By Friedrich Nietzsche

Page 6

alle Welt ihn nöthig hatte, - sein Mittel,
seine Kur, seinen Personal-Kunstgriff der Selbst-Erhaltung... Überall
waren die Instinkte in Anarchie; überall war man fünf Schritt weit vom
Excess: das monstrum in animo war die allgemeine Gefahr. "Die Triebe
wollen den Tyrannen machen; man muss einen Gegentyrannen erfinden, der
stärker ist"... Als jener Physiognomiker dem Sokrates enthüllt hatte,
wer er war, eine Höhle aller schlimmen Begierden, liess der grosse
Ironiker noch ein Wort verlauten, das den Schlüssel zu ihm giebt.
"Dies ist wahr, sagte er, aber ich wurde über alle Herr." Wie wurde
Sokrates über sich Herr? - Sein Fall war im Grunde nur der extreme
Fall, nur der in die Augen springendste von dem, was damals die
allgemeine Noth zu werden anfieng: dass Niemand mehr über sich Herr
war, dass die Instinkte sich gegen einander wendeten. Er fascinirte
als dieser extreme Fall - seine furchteinflössende Hässlichkeit sprach
ihn für jedes Auge aus: er fascinirte, wie sich von selbst versteht,
noch stärker als Antwort, als Lösung, als Anschein der Kur dieses
Falls. -


Wenn man nöthig hat, aus der Vernunft einen Tyrannen zu machen, wie
Sokrates es that, so muss die Gefahr nicht klein sein, dass etwas
Andres den Tyrannen macht. Die Vernünftigkeit wurde damals errathen
als Retterin, es stand weder Sokrates, noch seinen "Kranken" frei,
vernünftig zu sein, - es war de rigueur, es war ihr letztes Mittel.
Der Fanatismus, mit dem sich das ganze griechische Nachdenken
auf die Vernünftigkeit wirft, verräth eine Nothlage: man war in
Gefahr, man hatte nur Eine Wahl: entweder zu Grunde zu gehn oder
- absurd-vernünftig zu sein... Der Moralismus der griechischen
Philosophen von Plato ab ist pathologisch bedingt; ebenso ihre
Schätzung der Dialektik. Vernunft = Tugend = Glück heisst bloss: man
muss es dem Sokrates nachmachen und gegen die dunklen Begehrungen ein
Tageslicht in Permanenz herstellen - das Tageslicht der Vernunft. Man
muss klug, klar, hell um jeden Preis sein: jedes Nachgeben an die
Instinkte, an's Unbewusste führt hinab...


Ich habe zu verstehn gegeben, womit Sokrates fascinirte: er schien
ein Arzt, ein Heiland zu sein. Ist es nöthig, noch den Irrthum
aufzuzeigen, der in seinem Glauben an die "Vernünftigkeit um jeden
Preis" lag? - Es ist ein Selbstbetrug seitens der Philosophen und
Moralisten, damit schon aus der décadence herauszutreten, dass sie
gegen dieselbe Krieg machen. Das Heraustreten steht ausserhalb ihrer
Kraft: was sie als Mittel, als Rettung wählen, ist selbst nur wieder
ein Ausdruck der décadence - sie verändern deren Ausdruck, sie
schaffen sie selbst nicht weg. Sokrates war ein Missverständniss;
die ganze Besserungs-Moral, auch die christliche, war ein
Missverständniss... Das grellste Tageslicht, die Vernünftigkeit um
jeden Preis, das Leben hell, kalt, vorsichtig, bewusst, ohne Instinkt,
im Widerstand

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Text Comparison with The Genealogy of Morals The Complete Works, Volume Thirteen, edited by Dr. Oscar Levy.

Page 9
The utility of altruistic conduct has presumably been the origin of its being praised, and this origin has become _forgotten_:--But in what conceivable way is this forgetting _possible_! Has perchance the utility of such conduct ceased at some given moment? The contrary is the case.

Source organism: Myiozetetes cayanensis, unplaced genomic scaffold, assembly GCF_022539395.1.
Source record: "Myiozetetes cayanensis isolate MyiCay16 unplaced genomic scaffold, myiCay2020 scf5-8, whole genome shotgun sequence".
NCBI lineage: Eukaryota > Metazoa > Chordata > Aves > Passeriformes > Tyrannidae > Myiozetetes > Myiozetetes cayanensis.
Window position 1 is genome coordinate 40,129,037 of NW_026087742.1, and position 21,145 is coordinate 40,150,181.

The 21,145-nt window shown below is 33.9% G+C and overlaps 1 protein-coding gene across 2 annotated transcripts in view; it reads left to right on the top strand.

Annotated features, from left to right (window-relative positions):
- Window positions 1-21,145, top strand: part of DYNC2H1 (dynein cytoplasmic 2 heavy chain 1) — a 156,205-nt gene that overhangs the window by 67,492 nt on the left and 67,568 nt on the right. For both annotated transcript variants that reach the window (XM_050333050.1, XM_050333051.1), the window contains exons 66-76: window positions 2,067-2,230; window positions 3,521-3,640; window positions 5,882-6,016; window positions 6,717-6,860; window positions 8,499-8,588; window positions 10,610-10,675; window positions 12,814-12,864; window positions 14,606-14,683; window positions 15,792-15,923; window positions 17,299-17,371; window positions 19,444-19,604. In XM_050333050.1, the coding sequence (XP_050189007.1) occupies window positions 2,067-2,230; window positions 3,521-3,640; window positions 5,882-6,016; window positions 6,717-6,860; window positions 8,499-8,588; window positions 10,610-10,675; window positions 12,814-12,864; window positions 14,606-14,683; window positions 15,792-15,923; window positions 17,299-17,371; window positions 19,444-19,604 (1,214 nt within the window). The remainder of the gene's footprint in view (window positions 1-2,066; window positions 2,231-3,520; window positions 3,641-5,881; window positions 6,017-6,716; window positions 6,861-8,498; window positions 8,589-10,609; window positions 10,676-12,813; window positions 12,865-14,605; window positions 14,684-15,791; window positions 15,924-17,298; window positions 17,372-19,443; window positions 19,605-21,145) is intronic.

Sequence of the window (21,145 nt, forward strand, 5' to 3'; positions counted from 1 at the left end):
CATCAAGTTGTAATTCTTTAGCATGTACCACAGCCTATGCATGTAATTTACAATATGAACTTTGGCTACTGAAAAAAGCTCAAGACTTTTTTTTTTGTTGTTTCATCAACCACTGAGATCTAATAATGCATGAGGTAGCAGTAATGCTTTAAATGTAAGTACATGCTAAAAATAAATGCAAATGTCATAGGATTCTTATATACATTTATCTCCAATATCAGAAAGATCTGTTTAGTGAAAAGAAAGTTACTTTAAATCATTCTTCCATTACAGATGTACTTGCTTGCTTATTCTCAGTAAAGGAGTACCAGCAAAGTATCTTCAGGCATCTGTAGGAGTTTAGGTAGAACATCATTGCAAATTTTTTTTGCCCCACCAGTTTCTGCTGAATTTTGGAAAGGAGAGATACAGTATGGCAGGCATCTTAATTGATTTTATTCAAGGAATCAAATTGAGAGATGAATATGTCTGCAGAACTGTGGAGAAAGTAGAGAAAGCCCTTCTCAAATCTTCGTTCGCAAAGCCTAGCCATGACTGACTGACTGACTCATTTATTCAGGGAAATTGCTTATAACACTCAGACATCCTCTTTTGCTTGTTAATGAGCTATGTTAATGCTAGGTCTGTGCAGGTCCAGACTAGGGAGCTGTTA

Page 11
In the Latin _malus_ (which I place side by side with μέλας) the vulgar man can be distinguished as the dark-coloured, and above all as the black-haired ("_hic niger est_"), as the pre-Aryan inhabitants of the Italian soil, whose complexion formed the clearest feature of distinction from the dominant blondes, namely, the Aryan conquering race:--at any rate Gaelic has afforded me the exact analogue--_Fin_ (for instance, in the name Fin-Gal), the distinctive word of the nobility, finally--good, noble, clean, but originally the blonde-haired man in contrast to the dark black-haired aboriginals.
Page 14
It was the Jews who, in opposition to the aristocratic equation (good = aristocratic = beautiful = happy = loved by the gods), dared with a terrifying logic to suggest the contrary equation, and indeed to maintain with the teeth of the most profound hatred (the hatred of weakness) this contrary equation, namely, "the wretched are alone the good; the poor, the weak, the lowly, are alone the good; the suffering, the needy, the sick, the loathsome, are the only ones who are pious, the only ones who are blessed, for them alone is salvation--but you, on the other hand, you aristocrats, you men of power, you are to all eternity the evil, the horrible, the covetous, the insatiate, the.
Page 16
with slowness, that Israel himself must repudiate before all the world the actual instrument of his own revenge and nail it to the cross, so that all the world--that is, all the enemies of Israel--could nibble without suspicion at this very bait? Could, moreover, any human mind with all its elaborate ingenuity invent a bait that was more truly _dangerous_? Anything that was even equivalent in the power of its seductive, intoxicating, defiling, and corrupting influence to that symbol of the holy cross, to that awful paradox of a "god on the cross," to that mystery of the unthinkable, supreme, and utter horror of the self-crucifixion of a god for the _salvation of man_? It is at least certain that _sub hoc signo_ Israel, with its revenge and transvaluation of all values, has up to the present always triumphed again over all other ideals, over all more aristocratic ideals.